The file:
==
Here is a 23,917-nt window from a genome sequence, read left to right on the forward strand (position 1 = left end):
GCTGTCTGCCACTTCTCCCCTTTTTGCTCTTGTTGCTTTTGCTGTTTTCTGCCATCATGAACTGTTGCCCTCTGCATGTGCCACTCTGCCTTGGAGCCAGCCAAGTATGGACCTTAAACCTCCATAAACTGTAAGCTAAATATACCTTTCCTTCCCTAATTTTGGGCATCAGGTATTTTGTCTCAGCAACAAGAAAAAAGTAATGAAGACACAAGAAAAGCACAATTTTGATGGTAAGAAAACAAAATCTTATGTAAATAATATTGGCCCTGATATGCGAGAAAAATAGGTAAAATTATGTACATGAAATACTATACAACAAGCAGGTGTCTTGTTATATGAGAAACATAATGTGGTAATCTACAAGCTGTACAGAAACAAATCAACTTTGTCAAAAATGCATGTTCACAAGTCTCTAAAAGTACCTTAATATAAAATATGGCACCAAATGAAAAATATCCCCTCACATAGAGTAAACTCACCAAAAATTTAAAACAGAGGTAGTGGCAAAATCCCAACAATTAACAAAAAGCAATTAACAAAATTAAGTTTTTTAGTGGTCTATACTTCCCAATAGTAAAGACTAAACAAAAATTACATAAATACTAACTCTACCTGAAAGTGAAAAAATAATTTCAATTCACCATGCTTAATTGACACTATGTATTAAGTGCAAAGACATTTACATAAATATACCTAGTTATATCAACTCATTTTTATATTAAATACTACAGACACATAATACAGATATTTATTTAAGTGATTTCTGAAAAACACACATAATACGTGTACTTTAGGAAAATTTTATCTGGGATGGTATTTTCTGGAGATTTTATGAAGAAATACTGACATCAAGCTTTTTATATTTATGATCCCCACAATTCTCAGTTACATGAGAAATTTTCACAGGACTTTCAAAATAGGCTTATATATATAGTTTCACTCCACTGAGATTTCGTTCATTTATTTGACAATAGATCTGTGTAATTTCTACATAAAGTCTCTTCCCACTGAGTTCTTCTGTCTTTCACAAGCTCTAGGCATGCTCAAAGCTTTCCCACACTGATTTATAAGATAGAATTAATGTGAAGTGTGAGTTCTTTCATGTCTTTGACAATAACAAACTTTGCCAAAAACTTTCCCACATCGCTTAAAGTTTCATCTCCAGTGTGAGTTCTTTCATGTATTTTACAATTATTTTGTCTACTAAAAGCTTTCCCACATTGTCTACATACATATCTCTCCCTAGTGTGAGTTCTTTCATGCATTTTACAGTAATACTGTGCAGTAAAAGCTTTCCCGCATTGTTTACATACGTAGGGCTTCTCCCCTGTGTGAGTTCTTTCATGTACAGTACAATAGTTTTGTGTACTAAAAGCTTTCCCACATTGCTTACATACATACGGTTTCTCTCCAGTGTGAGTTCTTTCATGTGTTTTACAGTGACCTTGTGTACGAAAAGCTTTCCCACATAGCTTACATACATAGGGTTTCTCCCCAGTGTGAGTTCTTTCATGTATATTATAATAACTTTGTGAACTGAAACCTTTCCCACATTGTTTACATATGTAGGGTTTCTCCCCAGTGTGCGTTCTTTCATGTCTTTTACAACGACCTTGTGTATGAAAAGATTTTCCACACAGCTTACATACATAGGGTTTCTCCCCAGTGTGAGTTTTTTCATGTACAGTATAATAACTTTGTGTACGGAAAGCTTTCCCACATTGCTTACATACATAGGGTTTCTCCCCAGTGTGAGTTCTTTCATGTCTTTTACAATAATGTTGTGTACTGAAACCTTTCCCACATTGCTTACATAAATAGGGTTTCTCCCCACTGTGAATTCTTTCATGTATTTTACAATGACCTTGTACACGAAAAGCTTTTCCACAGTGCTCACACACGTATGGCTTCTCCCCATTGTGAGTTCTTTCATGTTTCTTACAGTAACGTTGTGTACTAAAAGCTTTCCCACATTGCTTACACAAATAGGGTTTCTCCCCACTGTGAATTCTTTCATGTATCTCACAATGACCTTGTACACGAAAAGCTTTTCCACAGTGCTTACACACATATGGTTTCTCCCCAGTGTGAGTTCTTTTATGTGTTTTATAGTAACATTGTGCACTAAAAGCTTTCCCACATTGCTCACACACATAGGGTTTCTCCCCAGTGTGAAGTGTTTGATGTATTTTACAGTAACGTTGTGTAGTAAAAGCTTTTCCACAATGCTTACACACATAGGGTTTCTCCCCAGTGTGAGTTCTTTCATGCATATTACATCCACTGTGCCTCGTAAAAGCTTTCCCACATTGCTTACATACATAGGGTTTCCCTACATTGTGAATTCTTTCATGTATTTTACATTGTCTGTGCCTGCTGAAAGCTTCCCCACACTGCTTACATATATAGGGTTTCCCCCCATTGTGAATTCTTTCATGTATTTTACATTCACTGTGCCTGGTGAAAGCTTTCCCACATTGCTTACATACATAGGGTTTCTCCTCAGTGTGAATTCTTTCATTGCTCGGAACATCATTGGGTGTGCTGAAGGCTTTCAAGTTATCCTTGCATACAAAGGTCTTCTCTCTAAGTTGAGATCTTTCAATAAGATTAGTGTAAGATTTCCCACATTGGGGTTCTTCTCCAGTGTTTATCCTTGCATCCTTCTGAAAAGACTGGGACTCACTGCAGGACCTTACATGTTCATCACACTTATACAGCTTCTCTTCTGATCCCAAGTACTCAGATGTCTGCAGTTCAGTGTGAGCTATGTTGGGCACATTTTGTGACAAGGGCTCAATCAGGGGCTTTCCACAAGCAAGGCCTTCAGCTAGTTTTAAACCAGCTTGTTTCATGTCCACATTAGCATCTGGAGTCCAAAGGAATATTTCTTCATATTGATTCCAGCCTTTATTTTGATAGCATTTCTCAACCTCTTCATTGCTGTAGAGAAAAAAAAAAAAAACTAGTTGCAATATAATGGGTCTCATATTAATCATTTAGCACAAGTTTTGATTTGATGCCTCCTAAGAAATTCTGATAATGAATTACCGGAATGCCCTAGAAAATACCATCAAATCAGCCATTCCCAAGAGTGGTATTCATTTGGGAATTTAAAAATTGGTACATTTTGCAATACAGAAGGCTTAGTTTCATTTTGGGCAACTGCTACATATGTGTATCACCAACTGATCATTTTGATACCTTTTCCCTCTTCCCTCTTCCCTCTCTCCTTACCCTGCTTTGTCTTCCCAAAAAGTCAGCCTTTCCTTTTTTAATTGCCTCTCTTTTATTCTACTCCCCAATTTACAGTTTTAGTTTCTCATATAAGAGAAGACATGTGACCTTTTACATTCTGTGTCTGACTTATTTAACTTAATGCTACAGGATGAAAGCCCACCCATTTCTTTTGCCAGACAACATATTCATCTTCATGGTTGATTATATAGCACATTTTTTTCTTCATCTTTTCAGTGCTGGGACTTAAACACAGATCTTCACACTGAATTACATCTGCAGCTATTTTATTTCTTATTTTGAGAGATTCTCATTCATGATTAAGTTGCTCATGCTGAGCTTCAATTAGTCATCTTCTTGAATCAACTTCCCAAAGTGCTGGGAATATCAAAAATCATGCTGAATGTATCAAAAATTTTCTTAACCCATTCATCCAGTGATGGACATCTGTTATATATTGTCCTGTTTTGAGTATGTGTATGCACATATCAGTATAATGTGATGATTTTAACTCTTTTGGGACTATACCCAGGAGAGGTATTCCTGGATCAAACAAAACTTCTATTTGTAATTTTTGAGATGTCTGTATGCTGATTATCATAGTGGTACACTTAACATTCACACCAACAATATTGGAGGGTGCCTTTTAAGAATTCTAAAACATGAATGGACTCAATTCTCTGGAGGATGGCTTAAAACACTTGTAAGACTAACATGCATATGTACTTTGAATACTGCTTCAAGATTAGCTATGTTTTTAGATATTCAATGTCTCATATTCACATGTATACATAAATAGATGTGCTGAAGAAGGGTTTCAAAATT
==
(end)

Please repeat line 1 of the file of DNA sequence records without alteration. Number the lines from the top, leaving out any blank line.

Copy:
Here is a 23,917-nt window from a genome sequence, read left to right on the forward strand (position 1 = left end):